Derilians and colonists both hurried everywhere to their tasks. Every bit of rubble was being sorted and studied nearby, and information needed to be relayed and prioritized. Sarek proceeded to the third floor where local authorities directed the mammoth operation.
He entered without notice and took stock of the room. The chaos was more subdued than the last time he had been here, but the din of many voices speaking at once had not changed. He scanned the room for the local magistrate and proceeded in his direction.
“Your honor,” he addressed him, “what is the status of the investigation?”
The man turned weary eyes in his direction and indicated the activity around him with a wave of his long fingers. “It proceeds, slowly,” he said. “I believe your own people have also had the same lack of results?”
“That is correct,” Sarek confirmed. “However, all occurrences have a cause. A precursor to the collapse must exist and therefore can be discovered with sufficient effort.”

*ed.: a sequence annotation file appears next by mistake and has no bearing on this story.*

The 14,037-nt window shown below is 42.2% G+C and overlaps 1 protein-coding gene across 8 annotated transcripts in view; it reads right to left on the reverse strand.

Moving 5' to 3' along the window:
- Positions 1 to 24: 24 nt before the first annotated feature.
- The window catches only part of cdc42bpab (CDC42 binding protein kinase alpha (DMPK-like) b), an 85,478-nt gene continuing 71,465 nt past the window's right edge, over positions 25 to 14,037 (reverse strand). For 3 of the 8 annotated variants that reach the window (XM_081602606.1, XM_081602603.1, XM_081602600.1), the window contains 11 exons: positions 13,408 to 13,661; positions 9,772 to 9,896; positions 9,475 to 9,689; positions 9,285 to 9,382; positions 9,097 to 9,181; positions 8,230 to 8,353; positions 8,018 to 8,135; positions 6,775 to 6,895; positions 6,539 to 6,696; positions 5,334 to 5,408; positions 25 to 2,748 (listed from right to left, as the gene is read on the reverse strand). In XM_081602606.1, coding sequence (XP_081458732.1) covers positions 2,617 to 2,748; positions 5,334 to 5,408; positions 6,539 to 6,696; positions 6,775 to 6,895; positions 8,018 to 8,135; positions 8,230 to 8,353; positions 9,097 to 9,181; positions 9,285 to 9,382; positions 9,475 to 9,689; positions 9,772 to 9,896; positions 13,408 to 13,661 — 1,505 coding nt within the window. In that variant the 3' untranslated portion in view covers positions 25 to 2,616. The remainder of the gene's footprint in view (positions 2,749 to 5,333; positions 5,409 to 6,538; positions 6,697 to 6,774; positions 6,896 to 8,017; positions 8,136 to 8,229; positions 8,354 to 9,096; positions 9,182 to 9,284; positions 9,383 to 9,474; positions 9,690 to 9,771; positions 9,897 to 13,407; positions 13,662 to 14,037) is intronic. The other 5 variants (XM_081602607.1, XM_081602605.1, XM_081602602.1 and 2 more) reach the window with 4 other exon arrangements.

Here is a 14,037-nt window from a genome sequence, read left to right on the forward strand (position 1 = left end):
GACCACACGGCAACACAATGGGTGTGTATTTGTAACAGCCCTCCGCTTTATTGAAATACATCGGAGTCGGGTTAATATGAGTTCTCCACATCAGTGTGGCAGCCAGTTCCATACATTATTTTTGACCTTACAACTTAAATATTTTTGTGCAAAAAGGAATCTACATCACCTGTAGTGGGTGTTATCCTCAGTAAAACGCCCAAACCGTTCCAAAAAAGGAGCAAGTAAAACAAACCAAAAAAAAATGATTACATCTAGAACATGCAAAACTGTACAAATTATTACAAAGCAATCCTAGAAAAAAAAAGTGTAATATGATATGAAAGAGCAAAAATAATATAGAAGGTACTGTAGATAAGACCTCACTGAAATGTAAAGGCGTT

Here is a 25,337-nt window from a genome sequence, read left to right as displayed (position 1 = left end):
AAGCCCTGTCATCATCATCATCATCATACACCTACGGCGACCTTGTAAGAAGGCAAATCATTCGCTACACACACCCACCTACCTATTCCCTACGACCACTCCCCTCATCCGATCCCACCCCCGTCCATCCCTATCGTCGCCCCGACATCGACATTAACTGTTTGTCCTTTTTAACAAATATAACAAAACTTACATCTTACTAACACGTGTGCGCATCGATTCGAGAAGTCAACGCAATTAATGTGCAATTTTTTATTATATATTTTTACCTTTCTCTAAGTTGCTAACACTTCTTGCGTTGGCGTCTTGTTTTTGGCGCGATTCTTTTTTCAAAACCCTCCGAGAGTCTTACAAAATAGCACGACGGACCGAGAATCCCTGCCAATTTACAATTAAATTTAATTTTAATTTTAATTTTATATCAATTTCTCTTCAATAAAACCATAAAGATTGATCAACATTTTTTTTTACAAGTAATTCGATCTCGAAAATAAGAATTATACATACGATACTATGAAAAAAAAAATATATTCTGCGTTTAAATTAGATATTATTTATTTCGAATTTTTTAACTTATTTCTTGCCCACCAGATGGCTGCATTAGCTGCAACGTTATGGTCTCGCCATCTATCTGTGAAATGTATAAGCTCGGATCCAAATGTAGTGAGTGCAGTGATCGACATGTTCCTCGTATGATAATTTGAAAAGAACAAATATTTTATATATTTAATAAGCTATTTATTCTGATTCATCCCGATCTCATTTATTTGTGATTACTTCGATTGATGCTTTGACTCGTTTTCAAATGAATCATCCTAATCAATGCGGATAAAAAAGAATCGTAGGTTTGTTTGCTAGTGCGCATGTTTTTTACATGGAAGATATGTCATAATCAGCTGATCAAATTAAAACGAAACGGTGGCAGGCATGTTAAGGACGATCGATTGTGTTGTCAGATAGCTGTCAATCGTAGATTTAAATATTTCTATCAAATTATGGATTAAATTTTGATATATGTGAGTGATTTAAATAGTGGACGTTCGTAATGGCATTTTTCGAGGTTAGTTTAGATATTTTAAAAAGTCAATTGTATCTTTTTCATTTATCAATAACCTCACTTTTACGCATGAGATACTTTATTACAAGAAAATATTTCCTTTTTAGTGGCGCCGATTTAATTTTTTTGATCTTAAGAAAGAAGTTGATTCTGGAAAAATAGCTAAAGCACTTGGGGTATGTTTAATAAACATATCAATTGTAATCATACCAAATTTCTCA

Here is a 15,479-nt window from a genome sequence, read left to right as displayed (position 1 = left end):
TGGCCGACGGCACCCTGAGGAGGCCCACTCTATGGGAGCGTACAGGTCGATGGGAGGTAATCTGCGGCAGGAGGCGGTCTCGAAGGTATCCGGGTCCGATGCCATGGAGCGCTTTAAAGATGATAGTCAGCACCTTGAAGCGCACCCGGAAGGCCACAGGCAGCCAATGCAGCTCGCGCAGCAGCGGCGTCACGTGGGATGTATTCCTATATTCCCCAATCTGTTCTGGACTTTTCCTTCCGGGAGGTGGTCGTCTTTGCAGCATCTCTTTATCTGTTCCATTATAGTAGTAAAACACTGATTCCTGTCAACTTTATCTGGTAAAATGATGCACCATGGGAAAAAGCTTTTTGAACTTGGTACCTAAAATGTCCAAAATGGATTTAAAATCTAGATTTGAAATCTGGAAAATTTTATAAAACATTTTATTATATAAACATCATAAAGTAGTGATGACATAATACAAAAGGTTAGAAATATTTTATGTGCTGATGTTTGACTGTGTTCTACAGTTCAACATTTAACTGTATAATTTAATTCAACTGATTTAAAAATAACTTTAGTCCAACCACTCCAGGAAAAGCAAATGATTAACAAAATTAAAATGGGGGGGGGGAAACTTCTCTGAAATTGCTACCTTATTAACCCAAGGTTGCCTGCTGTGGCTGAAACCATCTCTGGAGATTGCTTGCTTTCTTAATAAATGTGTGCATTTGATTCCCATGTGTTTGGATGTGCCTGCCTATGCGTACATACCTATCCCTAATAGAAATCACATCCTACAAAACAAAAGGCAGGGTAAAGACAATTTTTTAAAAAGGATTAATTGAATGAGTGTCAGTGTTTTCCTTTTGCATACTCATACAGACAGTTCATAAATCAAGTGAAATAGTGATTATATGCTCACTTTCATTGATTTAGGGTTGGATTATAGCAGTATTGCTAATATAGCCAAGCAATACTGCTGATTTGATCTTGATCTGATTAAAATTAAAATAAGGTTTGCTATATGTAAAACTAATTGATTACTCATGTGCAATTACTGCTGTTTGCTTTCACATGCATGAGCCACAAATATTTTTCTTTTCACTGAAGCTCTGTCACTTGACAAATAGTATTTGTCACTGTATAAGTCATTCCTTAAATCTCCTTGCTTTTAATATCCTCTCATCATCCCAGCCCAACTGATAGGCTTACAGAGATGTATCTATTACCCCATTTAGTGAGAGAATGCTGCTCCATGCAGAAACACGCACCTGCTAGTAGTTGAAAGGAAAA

The man nodded slowly. “You are right of course,” he said. “Come, let us compare what we have discovered and see if we can find that answer.”
Sarek followed him to a makeshift office space in a less-traveled corner. Data cards and bits of evidence appeared to be strewn about in no discernible order, but the magistrate seemed to make sense of the arrangement. He cleared a chair for Sarek to sit on and took a seat behind the low table that was serving as his desk.
“Lieutenant Saavik has been most helpful in the investigation,” Magistrate Carliyel said. “I understand her mate was severely injured in the collapse.”
Sarek nodded. “That is true,” he said. “But he is recovering well.”
“That is well,” Carliyel continued. “Your people have been friends to us in these dark days. Were any lost in the disaster?”